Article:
President George W Bush has revealed to the UK newspaper the Times that he regrets the legacy that he will be known as a man of war. The article from The Times:
President Bush has admitted to The Times that his gun-slinging rhetoric made the world believe that he was a “guy really anxious for war” in Iraq. He said that his aim now was to leave his successor a legacy of international diplomacy for tackling Iran.
In an exclusive interview, he expressed regret at the bitter divisions over the war and said that he was troubled about how his country had been misunderstood. “I think that in retrospect I could have used a different tone, a different rhetoric.”
Phrases such as “bring them on” or “dead or alive”, he said, “indicated to people that I was, you know, not a man of peace”. He said that he found it very painful “to put youngsters in harm’s way”. He added: “I try to meet with as many of the families as I can. And I have an obligation to comfort and console as best as I possibly can. I also have an obligation to make sure that those lives were not lost in vain.”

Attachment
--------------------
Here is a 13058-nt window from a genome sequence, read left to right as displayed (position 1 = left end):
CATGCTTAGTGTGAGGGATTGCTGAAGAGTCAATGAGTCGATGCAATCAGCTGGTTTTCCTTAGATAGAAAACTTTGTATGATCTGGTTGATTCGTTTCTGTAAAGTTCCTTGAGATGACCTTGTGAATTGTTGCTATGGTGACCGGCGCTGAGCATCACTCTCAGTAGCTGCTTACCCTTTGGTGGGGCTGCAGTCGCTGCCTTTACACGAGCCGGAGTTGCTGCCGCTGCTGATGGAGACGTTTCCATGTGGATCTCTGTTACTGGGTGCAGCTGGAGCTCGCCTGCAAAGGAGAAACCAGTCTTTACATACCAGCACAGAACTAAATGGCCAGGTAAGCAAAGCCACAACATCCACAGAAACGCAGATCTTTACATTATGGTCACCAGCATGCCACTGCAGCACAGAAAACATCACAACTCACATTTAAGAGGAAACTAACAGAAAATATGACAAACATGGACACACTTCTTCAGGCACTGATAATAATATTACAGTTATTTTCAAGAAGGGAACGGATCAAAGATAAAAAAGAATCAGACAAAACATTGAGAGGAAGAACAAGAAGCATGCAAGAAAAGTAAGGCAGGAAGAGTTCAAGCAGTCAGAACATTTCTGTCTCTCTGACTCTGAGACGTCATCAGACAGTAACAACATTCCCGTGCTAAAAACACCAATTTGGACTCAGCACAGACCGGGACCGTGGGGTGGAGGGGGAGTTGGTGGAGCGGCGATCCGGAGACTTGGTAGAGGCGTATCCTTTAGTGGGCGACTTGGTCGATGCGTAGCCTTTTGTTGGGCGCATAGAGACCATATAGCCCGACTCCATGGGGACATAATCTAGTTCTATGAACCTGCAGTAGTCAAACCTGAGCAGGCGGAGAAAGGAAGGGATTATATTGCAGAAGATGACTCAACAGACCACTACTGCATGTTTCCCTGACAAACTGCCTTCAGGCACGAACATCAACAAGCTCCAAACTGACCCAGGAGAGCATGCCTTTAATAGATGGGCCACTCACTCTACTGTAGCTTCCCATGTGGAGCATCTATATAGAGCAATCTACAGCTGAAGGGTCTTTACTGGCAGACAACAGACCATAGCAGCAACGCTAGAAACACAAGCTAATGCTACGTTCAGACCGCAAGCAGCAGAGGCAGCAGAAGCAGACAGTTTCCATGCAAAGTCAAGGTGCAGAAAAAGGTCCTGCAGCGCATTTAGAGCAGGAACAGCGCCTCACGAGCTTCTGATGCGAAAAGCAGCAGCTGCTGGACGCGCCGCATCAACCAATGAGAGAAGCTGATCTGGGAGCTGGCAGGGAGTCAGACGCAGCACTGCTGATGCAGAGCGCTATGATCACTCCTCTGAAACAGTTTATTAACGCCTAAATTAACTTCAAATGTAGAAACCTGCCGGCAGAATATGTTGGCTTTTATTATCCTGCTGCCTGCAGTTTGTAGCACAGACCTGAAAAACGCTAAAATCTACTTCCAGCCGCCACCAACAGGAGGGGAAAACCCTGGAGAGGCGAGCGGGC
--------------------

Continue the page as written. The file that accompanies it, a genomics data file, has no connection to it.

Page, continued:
It is very easy to criticize him in hindsight for the words he used – perhaps he should have realized at the time that he was painting things in very black and white terms. But like it or not, our language affects how people think of us. They may be only words, but words can built up or put down, encourage or criticize, hurt or support, make friends or make enemies. There is a proverb along these lines:
Reckless words pierce like a sword, but the tongue of the wise brings healing. (Prov 12:18 )
In the botanical gardens in Durham there was a small inscription on the wall by a pond – I don’t know where it was from. It said
“A pen is too light, use a chisel to write”
It gets across the importance of choosing our words wisely. Even if we use them loosely they may be chiseled into someones mind. They can not only do damage but people may judge us by them in the future.